2. There is no truly effective or complete way for one to transcribe or transplant oneself into another’s experience, be that a racial, sexual, or religious experience, or that of any other kind. However, the method by which ethnography, the scientific study of people’s customs and cultures, allows one to somewhat occupy that liminal space between observer and practitioner is enlightening, for by attempting to understand that which defines a people may only be truly understood when ethnographers attempt to translate these performances of existence and culture for the rest of the world. Ethnography as a practice does certainly have its own faults, though traditionally this is due to white, cishet academics attempting to dominate and Eurocentrify the approach to understanding non-white, non-cishet, and non-Western cultures. Regarding Central and Latin America, and the Caribbean Islands, it is crucial to understand the paternalistic and immature dismissal of the practices and traditions of the native indigenous and marginalized groups living in these geographic centers. What’s more, when there is a lack of an intersectional approach to understanding non-hegemonic ethnic groups, academic evaluations tend to subvert the legitimacy of those customs which are not comparable or understood enough to fit the Western lens of traditional academic fields. Thus, ethnography as a method is both useful for understanding other culture’s practices and customs by championing where other anthropologists or ethnographers tried to project Western ideals onto them, or by depicting just how much information is missing, or it can be a liberatory process that does more to legitimize the cultures in question without this projection (it must be said, though, that academia in itself is inherently structured in accordance of the Western canonical thought). Yet, ethnography, within the context of this course, works sort of like the vocal vessels through which the spirits within the cult of Maria Lionza speak to her followers. By living amongst and studying these cultures, ethnographers work as eyes into worlds unknown. Religion itself may be decolonized or de-Westernized through intersectional approaches to ethnography, but not if ethnography decides to remain the field of many Malinowski’s rather than Narayan’s. Migration and devotion too can only be understood when those working within the Western academic paradigm take these mental and spiritual journeys, for it makes these fluxes in understanding and spirituality real. Ethnography makes things that seem “foreign” real and makes us wonder if what we find to be “real” is nothing more than a spoon-fed mess meant to preserve a Western truth.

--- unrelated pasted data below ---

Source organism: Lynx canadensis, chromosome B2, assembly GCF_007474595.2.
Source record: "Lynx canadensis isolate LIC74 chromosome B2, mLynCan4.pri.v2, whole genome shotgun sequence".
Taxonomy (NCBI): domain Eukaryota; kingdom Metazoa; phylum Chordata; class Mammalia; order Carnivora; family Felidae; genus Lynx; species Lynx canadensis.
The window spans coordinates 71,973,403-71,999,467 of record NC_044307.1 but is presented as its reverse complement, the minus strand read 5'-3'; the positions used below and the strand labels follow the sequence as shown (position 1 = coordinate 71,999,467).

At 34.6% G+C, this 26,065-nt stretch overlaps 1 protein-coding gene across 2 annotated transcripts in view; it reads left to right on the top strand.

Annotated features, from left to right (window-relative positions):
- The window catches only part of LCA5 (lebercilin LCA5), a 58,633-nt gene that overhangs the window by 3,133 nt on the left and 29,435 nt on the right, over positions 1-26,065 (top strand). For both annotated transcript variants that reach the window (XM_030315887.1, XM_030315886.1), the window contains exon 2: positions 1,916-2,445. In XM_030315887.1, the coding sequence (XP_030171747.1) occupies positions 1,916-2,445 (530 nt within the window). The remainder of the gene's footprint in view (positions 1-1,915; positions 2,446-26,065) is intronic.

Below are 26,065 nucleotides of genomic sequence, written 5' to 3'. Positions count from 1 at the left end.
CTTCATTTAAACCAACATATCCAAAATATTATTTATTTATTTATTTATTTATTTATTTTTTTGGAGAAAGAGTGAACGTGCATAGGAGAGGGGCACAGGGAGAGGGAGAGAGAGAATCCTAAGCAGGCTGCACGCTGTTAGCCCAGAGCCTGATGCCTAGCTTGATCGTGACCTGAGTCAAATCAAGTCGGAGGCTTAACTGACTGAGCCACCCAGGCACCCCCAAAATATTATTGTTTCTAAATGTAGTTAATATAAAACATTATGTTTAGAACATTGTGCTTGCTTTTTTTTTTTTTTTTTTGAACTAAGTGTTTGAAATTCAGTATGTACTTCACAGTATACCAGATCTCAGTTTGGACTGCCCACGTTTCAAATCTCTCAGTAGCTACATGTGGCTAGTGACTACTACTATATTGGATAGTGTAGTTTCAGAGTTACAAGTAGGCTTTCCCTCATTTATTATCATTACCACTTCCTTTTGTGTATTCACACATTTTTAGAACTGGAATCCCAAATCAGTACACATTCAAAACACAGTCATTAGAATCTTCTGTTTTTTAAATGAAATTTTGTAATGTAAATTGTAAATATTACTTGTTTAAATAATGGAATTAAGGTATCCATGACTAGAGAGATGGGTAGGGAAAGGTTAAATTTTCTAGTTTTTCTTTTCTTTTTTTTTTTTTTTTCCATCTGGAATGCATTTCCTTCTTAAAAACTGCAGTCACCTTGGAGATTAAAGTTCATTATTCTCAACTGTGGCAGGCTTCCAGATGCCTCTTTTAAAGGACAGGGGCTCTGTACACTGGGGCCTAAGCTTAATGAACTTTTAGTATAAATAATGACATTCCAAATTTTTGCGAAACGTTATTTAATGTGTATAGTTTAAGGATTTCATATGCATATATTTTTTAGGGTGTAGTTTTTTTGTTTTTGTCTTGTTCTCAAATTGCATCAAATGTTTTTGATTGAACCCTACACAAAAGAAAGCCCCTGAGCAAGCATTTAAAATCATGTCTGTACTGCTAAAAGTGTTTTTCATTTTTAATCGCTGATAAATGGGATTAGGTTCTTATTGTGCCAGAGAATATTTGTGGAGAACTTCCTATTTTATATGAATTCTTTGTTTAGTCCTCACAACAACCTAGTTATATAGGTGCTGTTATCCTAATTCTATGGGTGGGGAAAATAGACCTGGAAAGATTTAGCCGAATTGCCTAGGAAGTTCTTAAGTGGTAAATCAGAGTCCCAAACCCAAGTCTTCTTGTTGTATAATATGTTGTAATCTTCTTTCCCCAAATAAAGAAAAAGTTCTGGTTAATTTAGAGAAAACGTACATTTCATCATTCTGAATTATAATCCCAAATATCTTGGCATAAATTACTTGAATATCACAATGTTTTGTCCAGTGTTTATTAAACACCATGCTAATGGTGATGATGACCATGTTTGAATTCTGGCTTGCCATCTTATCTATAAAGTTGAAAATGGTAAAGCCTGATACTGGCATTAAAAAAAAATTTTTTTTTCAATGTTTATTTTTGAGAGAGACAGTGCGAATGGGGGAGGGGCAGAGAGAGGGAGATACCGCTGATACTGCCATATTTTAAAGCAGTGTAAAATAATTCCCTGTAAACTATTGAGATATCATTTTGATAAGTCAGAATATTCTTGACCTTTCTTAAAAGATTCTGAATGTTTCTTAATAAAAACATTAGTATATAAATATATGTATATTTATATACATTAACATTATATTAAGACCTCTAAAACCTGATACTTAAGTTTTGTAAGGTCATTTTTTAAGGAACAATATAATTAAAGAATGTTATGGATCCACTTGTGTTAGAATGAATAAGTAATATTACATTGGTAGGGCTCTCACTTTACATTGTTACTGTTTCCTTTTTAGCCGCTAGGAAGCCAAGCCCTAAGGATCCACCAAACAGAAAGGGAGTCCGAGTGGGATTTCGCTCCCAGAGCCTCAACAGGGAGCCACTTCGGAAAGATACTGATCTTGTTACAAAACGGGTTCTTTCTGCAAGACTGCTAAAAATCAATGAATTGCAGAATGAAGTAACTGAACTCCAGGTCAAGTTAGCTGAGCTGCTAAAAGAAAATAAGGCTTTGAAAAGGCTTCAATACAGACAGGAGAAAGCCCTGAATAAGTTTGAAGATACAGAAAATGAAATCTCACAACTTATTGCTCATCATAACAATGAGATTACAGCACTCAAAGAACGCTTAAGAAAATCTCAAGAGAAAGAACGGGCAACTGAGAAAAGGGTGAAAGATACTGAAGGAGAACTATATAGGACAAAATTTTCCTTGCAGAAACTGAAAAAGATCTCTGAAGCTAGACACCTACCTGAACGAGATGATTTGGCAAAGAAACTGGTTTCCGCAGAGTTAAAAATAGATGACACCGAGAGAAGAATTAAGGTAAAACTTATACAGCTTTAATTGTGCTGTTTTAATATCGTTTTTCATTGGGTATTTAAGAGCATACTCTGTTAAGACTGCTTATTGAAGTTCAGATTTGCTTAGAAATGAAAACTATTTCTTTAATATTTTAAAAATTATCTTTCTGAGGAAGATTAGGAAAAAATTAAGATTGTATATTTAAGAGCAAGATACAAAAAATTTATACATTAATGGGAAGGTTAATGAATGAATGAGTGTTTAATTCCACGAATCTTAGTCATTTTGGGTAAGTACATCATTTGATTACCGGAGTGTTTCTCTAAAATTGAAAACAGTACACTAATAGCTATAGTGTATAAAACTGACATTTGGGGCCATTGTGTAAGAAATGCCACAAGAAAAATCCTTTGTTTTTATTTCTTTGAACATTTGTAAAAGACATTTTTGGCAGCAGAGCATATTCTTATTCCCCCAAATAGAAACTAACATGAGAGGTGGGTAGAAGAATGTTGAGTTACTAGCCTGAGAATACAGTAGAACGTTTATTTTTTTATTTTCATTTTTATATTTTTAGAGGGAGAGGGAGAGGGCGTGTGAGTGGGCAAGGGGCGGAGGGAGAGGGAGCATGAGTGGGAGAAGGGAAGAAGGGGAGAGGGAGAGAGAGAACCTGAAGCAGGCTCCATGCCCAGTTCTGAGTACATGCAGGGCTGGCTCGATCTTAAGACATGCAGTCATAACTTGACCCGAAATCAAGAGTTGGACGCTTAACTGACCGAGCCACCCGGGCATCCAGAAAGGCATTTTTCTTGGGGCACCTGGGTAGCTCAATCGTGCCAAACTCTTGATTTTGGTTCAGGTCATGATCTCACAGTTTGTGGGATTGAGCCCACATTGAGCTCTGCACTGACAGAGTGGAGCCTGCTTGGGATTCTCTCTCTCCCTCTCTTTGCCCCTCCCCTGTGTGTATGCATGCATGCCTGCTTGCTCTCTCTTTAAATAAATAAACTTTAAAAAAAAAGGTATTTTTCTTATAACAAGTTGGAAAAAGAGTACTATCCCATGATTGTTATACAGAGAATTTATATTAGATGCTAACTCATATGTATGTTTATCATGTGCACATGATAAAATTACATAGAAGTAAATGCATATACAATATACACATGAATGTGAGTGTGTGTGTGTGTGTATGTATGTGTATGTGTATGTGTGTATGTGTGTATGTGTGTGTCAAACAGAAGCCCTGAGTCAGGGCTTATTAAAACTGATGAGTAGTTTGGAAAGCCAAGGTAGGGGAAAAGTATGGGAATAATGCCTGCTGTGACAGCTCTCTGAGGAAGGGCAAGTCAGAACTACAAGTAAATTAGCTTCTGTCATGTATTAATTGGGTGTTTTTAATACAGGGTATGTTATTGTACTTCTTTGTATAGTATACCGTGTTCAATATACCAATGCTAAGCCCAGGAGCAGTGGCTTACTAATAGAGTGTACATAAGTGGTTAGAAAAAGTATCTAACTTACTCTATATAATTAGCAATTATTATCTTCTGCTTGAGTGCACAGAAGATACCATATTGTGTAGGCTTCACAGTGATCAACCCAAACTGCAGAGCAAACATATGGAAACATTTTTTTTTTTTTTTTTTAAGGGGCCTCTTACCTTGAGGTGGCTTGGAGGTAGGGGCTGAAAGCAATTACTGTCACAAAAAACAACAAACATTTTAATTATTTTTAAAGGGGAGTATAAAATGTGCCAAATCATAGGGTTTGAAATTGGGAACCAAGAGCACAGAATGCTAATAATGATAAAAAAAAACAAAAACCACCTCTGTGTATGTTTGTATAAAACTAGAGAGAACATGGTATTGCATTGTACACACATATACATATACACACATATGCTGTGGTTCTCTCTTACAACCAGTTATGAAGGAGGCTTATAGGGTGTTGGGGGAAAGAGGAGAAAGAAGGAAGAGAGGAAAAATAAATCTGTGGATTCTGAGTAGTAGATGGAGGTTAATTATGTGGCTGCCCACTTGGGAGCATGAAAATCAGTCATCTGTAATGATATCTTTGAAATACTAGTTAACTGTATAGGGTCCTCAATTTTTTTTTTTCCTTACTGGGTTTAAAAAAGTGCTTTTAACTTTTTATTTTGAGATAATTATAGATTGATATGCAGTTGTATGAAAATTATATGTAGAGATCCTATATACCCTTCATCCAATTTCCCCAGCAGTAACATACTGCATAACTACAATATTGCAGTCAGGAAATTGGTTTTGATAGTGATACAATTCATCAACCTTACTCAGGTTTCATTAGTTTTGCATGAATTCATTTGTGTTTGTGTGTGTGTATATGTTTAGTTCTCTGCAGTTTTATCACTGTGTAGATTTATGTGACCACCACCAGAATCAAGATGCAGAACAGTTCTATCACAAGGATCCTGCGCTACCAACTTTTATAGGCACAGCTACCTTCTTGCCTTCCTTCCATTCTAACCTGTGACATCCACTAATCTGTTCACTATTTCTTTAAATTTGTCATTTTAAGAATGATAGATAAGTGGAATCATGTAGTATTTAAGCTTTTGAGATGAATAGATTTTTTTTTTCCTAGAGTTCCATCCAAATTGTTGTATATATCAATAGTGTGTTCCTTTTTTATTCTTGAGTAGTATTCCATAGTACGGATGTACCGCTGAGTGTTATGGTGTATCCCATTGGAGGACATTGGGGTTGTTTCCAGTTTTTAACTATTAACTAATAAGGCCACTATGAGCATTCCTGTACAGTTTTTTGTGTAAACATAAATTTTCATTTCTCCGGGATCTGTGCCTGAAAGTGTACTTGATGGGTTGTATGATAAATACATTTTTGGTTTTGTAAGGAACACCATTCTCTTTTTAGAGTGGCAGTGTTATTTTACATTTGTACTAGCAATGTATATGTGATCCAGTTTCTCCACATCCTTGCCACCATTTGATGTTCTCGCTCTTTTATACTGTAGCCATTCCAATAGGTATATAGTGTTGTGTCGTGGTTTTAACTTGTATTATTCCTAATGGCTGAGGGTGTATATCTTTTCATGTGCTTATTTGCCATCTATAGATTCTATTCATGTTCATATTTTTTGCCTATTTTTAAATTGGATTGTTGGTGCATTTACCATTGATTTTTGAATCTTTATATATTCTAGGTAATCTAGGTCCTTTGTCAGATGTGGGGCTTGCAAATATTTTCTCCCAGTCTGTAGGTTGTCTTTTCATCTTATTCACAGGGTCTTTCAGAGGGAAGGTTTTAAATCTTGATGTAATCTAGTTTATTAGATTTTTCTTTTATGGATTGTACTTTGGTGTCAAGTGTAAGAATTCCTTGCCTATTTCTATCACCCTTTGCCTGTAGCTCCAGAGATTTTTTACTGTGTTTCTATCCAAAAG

1. Hi Isabelle, your post touches brilliantly on the Western and colonial drives that often permeate much (if not all as you suggest) academic studies, including ethnography. You also give an insightful overview of how to practice ethnography otherwise. I find your characterization of ethnography as an act of translation very productive, especially when you add your final characterization of vessel. I understand from your words, that the very work of the ethnographers like Narayan might as well be another kind of spiritual or religious practice. Perhaps, these are some characterizations to look into further! – Violeta